The Cultural Terrace will combine the adaptive reuse of two 140,000 square foot hangars and a 40,000 square foot warehouse, with a dynamic overhaul of the surrounding landscape. Image © Artefact Agency.
A diverse consortium of architects has been announced for a massive new development called Cultural Terrace on the site of the former Marine Corps Air Station El Toro in Irvine, California, led by IBI Group and MVRDV.
The companies will be joined by landscape architects Agency Artifact and local women-led studio MAAM, with engineers from Buro Happold and Ryder Levett Bucknall in an advisory role.
The 4,682-acre base was once home to Major League Baseball great Ted Williams, who was a Marine Corps Airman from 1943 until the end of the Korean War. The government deactivated El Toro in 1999, and it has since been converted into a popular TV and movie venue, as well as a nascent public park, which the new development hopes to reinvigorate.
The exact uses for the cultural terrace are still being determined, but the large park’s 110-acre plot could evolve over time to accommodate a museum, library and event spaces, a (possible) Indigenous history center or even city offices and other Orange County entities. Two large existing hangars and another 40,000 square foot warehouse will form the centerpiece of the adaptive reuse program. An undefined series of workshops will also feature prominently in the program which will help improve the wider community.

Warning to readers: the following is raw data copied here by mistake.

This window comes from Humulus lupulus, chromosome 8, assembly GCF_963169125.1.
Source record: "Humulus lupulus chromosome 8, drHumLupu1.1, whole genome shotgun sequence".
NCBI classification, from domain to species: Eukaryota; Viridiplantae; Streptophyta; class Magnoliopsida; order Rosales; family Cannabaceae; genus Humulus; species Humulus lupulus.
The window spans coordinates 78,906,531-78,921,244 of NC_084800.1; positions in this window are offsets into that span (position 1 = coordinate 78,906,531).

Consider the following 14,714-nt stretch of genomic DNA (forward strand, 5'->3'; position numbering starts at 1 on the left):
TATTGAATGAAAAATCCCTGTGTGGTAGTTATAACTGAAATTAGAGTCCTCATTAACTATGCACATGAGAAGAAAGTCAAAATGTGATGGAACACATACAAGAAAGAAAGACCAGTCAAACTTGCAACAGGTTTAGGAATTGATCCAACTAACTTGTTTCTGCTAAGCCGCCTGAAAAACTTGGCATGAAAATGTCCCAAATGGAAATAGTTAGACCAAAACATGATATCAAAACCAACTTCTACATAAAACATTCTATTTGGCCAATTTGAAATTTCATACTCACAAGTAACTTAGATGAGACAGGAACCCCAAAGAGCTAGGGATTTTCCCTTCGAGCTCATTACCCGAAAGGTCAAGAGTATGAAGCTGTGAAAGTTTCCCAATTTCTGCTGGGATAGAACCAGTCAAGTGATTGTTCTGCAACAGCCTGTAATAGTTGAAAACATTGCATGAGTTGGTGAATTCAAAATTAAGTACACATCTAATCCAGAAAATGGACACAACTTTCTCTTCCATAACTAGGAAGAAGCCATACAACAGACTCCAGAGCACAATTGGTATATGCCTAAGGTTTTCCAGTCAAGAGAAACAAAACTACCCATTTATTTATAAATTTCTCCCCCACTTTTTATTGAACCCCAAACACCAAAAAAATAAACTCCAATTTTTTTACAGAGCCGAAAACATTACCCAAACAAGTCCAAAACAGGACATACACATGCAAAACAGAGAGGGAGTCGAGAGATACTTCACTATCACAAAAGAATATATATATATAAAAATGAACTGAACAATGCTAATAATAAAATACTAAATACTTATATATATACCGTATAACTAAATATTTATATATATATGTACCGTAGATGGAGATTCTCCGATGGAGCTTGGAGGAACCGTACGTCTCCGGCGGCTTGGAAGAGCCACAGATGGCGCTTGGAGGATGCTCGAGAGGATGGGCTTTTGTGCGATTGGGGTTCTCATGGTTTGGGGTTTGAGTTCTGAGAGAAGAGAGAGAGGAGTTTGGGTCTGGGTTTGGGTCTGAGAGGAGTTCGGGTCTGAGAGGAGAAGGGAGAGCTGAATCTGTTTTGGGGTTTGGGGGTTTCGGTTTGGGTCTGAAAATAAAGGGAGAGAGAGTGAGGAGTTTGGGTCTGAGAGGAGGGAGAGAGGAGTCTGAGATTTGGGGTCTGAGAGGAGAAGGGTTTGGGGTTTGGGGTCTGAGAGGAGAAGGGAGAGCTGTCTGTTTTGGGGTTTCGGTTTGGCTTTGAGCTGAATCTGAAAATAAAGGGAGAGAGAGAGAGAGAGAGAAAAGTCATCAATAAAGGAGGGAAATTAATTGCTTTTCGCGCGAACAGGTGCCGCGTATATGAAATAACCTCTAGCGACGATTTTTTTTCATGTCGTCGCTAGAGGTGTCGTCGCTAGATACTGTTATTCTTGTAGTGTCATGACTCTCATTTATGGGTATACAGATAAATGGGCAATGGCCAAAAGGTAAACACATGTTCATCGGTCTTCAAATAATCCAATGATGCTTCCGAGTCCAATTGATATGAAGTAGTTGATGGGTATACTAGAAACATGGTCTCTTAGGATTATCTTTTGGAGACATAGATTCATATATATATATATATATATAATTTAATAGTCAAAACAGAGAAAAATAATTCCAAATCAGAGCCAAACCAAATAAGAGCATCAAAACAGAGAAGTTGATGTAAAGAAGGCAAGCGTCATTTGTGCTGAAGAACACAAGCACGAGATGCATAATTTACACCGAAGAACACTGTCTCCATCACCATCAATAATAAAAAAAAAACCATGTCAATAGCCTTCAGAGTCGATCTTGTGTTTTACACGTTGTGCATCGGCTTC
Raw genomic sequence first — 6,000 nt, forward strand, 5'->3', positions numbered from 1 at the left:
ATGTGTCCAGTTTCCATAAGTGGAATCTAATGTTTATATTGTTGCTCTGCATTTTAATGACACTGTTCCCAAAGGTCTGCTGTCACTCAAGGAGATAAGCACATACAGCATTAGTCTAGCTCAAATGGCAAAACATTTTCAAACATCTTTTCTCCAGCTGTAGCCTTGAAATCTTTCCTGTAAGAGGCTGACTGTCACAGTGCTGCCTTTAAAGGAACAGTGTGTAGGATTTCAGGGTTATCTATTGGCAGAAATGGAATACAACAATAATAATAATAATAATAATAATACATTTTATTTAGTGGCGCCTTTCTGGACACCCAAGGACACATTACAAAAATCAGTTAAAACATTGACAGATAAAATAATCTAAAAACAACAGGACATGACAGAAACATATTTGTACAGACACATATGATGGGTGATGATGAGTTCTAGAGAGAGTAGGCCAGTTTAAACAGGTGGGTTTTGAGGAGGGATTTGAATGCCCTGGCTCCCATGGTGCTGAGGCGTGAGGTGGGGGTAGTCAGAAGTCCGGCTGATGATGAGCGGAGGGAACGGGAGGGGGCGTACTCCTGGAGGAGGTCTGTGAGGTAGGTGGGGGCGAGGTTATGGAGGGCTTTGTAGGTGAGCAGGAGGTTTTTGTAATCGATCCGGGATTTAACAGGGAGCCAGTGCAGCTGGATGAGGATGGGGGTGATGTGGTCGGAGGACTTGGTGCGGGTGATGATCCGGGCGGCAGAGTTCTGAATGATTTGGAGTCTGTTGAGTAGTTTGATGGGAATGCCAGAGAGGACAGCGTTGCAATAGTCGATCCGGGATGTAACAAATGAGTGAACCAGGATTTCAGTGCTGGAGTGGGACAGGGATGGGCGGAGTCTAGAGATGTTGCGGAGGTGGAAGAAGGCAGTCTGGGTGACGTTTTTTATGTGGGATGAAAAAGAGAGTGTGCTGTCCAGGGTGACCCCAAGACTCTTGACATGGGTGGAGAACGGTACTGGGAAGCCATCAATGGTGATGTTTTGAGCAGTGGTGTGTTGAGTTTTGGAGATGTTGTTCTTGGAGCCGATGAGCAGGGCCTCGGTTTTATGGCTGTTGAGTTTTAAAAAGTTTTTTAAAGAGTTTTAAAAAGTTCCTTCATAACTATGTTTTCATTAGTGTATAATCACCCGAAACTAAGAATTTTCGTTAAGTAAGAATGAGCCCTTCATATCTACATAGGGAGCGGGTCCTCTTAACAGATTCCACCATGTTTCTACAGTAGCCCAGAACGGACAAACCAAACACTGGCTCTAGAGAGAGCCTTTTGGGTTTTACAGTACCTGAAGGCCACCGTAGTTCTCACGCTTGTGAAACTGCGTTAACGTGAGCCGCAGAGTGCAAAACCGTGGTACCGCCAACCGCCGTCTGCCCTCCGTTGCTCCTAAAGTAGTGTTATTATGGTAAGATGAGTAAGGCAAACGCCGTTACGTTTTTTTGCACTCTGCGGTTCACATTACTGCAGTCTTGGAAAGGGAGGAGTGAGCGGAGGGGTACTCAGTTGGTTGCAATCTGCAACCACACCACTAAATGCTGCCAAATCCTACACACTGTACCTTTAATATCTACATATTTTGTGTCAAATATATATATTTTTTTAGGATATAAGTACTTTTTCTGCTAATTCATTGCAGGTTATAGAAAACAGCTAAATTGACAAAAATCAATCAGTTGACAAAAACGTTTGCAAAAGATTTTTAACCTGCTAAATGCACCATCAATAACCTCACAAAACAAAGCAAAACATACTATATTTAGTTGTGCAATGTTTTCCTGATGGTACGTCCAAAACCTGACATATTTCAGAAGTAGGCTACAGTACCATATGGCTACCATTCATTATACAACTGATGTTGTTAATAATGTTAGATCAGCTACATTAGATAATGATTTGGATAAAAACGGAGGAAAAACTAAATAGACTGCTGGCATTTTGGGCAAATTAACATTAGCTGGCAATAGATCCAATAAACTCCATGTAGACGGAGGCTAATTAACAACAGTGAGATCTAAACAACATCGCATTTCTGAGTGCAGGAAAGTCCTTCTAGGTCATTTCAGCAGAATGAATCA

The team is also optimistic that the renovation project will spawn a new hub of innovation for the many technical and creative businesses in the greater Irvine area in a way that “applies the ingenuity and aspirations of engineers and airmen who have worked from this foundation towards a whole new set of cultural opportunities.
The plan comes after years of local back-and-forth over the future of the former military base. Chris Torres of Artifact noted the site’s “significant history in Orange County” and said it is now “ready to be transformed into a vibrant public space for Irvine in the 21st century”. No construction schedule was available at press time. Archinect will have more development updates once they become available.